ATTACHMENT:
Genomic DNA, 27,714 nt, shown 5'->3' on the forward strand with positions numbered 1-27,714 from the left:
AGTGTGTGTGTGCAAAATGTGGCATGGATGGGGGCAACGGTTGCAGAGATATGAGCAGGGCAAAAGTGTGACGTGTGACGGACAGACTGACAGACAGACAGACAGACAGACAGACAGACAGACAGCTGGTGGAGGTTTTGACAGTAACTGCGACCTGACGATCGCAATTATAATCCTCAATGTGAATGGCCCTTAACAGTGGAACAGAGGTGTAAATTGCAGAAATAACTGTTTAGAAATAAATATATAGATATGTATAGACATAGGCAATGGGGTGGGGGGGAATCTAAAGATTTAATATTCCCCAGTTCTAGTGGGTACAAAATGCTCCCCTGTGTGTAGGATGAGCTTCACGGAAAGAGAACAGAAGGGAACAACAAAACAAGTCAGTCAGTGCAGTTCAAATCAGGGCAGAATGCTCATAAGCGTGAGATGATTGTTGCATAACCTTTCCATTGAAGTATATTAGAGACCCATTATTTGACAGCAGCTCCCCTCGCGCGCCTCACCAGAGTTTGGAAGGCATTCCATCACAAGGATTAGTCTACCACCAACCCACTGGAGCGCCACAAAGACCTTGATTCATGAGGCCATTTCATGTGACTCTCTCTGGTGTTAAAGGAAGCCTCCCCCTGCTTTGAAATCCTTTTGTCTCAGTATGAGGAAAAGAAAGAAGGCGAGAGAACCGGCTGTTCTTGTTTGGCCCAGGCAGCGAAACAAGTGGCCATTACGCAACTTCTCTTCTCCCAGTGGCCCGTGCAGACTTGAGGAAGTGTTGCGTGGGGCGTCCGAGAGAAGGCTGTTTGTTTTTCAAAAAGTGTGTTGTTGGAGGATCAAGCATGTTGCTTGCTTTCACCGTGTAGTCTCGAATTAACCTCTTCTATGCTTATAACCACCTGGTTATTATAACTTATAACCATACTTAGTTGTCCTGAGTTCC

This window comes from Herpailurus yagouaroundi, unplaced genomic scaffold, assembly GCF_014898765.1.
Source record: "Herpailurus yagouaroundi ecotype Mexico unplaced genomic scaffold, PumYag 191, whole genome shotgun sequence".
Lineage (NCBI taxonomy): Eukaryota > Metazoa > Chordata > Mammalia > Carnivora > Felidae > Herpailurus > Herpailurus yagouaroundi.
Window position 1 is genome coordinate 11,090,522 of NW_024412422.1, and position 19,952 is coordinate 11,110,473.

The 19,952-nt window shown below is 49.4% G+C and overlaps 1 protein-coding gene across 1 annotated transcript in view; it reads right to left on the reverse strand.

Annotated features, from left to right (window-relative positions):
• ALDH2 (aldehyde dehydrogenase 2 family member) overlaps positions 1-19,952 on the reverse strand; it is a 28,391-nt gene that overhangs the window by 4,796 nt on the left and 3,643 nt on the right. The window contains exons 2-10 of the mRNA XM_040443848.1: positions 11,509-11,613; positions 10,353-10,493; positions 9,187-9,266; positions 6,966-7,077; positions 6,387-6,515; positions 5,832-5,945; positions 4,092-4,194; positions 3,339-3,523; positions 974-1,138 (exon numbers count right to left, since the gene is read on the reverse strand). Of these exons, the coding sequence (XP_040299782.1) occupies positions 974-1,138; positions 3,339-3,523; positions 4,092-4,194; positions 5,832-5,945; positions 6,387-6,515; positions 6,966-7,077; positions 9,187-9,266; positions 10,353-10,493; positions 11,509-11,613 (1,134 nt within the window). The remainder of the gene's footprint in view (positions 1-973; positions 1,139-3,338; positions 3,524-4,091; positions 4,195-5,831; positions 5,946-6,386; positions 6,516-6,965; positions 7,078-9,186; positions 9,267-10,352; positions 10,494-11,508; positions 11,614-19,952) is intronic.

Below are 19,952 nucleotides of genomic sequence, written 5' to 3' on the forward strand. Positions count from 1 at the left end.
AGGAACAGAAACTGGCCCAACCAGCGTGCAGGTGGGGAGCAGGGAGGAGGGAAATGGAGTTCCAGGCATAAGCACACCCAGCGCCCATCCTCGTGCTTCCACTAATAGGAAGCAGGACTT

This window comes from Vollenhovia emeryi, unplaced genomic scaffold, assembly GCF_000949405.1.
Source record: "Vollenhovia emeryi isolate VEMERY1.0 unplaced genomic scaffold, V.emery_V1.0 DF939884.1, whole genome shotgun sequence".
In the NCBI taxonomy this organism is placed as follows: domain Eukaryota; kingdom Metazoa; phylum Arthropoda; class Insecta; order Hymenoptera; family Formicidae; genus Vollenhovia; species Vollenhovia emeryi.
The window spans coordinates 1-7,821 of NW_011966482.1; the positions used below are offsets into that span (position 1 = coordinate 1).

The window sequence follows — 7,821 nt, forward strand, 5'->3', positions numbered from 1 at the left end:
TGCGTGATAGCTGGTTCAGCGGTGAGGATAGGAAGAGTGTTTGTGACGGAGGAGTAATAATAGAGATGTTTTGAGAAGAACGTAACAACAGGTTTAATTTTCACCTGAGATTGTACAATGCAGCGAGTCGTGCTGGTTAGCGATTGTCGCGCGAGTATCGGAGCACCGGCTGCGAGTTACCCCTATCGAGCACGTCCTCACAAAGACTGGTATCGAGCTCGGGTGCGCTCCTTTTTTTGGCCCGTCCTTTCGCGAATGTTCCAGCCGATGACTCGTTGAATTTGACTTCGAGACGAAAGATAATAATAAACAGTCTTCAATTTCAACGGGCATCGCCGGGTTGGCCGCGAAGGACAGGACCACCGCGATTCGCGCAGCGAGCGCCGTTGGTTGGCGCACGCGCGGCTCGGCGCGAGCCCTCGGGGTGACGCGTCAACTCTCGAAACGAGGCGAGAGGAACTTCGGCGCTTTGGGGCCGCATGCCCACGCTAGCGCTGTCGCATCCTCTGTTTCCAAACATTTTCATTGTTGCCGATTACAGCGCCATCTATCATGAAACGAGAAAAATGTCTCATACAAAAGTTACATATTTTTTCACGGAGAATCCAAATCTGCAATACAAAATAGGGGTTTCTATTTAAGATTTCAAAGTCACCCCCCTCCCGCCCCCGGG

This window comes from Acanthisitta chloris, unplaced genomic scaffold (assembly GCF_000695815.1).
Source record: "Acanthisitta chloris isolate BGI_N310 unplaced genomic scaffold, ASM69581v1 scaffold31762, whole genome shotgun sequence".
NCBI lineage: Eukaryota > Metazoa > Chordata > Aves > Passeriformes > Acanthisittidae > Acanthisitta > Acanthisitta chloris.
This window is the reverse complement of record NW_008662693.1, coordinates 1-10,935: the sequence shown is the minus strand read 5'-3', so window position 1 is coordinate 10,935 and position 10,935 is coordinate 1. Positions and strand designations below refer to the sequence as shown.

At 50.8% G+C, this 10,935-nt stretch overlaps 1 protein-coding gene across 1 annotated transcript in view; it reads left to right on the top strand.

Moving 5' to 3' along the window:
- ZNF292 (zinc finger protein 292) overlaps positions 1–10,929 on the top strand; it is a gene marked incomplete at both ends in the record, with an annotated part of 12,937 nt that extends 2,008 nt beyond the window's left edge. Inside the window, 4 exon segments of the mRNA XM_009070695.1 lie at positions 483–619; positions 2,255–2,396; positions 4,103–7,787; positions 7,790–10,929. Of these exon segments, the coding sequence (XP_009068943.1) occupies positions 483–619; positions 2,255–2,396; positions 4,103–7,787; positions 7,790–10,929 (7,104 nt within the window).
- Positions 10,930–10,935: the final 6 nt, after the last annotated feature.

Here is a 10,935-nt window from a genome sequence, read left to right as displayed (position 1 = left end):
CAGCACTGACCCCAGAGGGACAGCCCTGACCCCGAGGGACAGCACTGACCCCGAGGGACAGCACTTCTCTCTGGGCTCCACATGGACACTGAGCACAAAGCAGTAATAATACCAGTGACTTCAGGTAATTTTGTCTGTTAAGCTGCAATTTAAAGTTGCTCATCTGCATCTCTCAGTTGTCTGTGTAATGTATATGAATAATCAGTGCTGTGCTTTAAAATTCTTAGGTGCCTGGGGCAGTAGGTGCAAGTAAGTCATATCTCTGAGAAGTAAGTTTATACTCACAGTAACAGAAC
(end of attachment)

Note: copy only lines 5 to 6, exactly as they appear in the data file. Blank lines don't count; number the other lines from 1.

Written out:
Lineage (NCBI taxonomy): Eukaryota > Metazoa > Chordata > Mammalia > Carnivora > Felidae > Herpailurus > Herpailurus yagouaroundi.
Window position 1 is genome coordinate 11,090,522 of NW_024412422.1, and position 19,952 is coordinate 11,110,473.